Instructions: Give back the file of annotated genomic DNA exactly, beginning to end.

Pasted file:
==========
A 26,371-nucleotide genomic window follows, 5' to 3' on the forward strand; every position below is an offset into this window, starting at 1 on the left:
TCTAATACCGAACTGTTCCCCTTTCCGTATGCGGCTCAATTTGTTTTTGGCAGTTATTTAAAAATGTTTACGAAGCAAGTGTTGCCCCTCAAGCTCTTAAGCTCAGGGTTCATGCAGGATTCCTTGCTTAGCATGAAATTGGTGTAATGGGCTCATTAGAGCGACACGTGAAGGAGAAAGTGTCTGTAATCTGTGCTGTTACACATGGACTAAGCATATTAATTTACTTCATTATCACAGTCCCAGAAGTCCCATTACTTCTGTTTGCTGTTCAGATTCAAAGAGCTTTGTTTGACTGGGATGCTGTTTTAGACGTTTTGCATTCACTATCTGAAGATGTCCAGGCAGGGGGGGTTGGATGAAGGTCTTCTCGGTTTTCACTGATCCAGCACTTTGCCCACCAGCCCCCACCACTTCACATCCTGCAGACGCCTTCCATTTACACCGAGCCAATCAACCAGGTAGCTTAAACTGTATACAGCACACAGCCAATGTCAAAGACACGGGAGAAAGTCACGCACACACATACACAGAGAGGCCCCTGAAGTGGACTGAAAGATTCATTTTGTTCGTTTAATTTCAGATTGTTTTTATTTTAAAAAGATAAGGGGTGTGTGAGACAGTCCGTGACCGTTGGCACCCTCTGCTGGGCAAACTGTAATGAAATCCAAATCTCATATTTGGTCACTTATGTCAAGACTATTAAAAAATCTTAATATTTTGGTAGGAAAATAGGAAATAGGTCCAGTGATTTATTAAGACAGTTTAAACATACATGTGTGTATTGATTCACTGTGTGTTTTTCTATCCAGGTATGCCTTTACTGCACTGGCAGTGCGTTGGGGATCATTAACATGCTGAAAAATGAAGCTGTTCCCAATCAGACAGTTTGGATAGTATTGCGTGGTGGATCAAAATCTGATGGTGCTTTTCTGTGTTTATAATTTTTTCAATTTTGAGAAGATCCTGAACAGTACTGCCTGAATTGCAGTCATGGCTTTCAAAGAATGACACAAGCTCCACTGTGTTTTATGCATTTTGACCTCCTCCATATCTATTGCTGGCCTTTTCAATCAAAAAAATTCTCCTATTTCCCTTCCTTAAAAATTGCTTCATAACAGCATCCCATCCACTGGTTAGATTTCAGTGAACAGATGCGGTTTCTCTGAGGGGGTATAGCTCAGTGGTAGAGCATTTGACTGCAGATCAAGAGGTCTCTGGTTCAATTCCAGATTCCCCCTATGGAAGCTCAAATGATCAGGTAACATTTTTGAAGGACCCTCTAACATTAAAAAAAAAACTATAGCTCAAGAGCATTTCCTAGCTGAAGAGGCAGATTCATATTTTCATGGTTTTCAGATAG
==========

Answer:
A 26,371-nucleotide genomic window follows, 5' to 3' on the forward strand; every position below is an offset into this window, starting at 1 on the left:
TCTAATACCGAACTGTTCCCCTTTCCGTATGCGGCTCAATTTGTTTTTGGCAGTTATTTAAAAATGTTTACGAAGCAAGTGTTGCCCCTCAAGCTCTTAAGCTCAGGGTTCATGCAGGATTCCTTGCTTAGCATGAAATTGGTGTAATGGGCTCATTAGAGCGACACGTGAAGGAGAAAGTGTCTGTAATCTGTGCTGTTACACATGGACTAAGCATATTAATTTACTTCATTATCACAGTCCCAGAAGTCCCATTACTTCTGTTTGCTGTTCAGATTCAAAGAGCTTTGTTTGACTGGGATGCTGTTTTAGACGTTTTGCATTCACTATCTGAAGATGTCCAGGCAGGGGGGGTTGGATGAAGGTCTTCTCGGTTTTCACTGATCCAGCACTTTGCCCACCAGCCCCCACCACTTCACATCCTGCAGACGCCTTCCATTTACACCGAGCCAATCAACCAGGTAGCTTAAACTGTATACAGCACACAGCCAATGTCAAAGACACGGGAGAAAGTCACGCACACACATACACAGAGAGGCCCCTGAAGTGGACTGAAAGATTCATTTTGTTCGTTTAATTTCAGATTGTTTTTATTTTAAAAAGATAAGGGGTGTGTGAGACAGTCCGTGACCGTTGGCACCCTCTGCTGGGCAAACTGTAATGAAATCCAAATCTCATATTTGGTCACTTATGTCAAGACTATTAAAAAATCTTAATATTTTGGTAGGAAAATAGGAAATAGGTCCAGTGATTTATTAAGACAGTTTAAACATACATGTGTGTATTGATTCACTGTGTGTTTTTCTATCCAGGTATGCCTTTACTGCACTGGCAGTGCGTTGGGGATCATTAACATGCTGAAAAATGAAGCTGTTCCCAATCAGACAGTTTGGATAGTATTGCGTGGTGGATCAAAATCTGATGGTGCTTTTCTGTGTTTATAATTTTTTCAATTTTGAGAAGATCCTGAACAGTACTGCCTGAATTGCAGTCATGGCTTTCAAAGAATGACACAAGCTCCACTGTGTTTTATGCATTTTGACCTCCTCCATATCTATTGCTGGCCTTTTCAATCAAAAAAATTCTCCTATTTCCCTTCCTTAAAAATTGCTTCATAACAGCATCCCATCCACTGGTTAGATTTCAGTGAACAGATGCGGTTTCTCTGAGGGGGTATAGCTCAGTGGTAGAGCATTTGACTGCAGATCAAGAGGTCTCTGGTTCAATTCCAGATTCCCCCTATGGAAGCTCAAATGATCAGGTAACATTTTTGAAGGACCCTCTAACATTAAAAAAAAAACTATAGCTCAAGAGCATTTCCTAGCTGAAGAGGCAGATTCATATTTTCATGGTTTTCAGATAG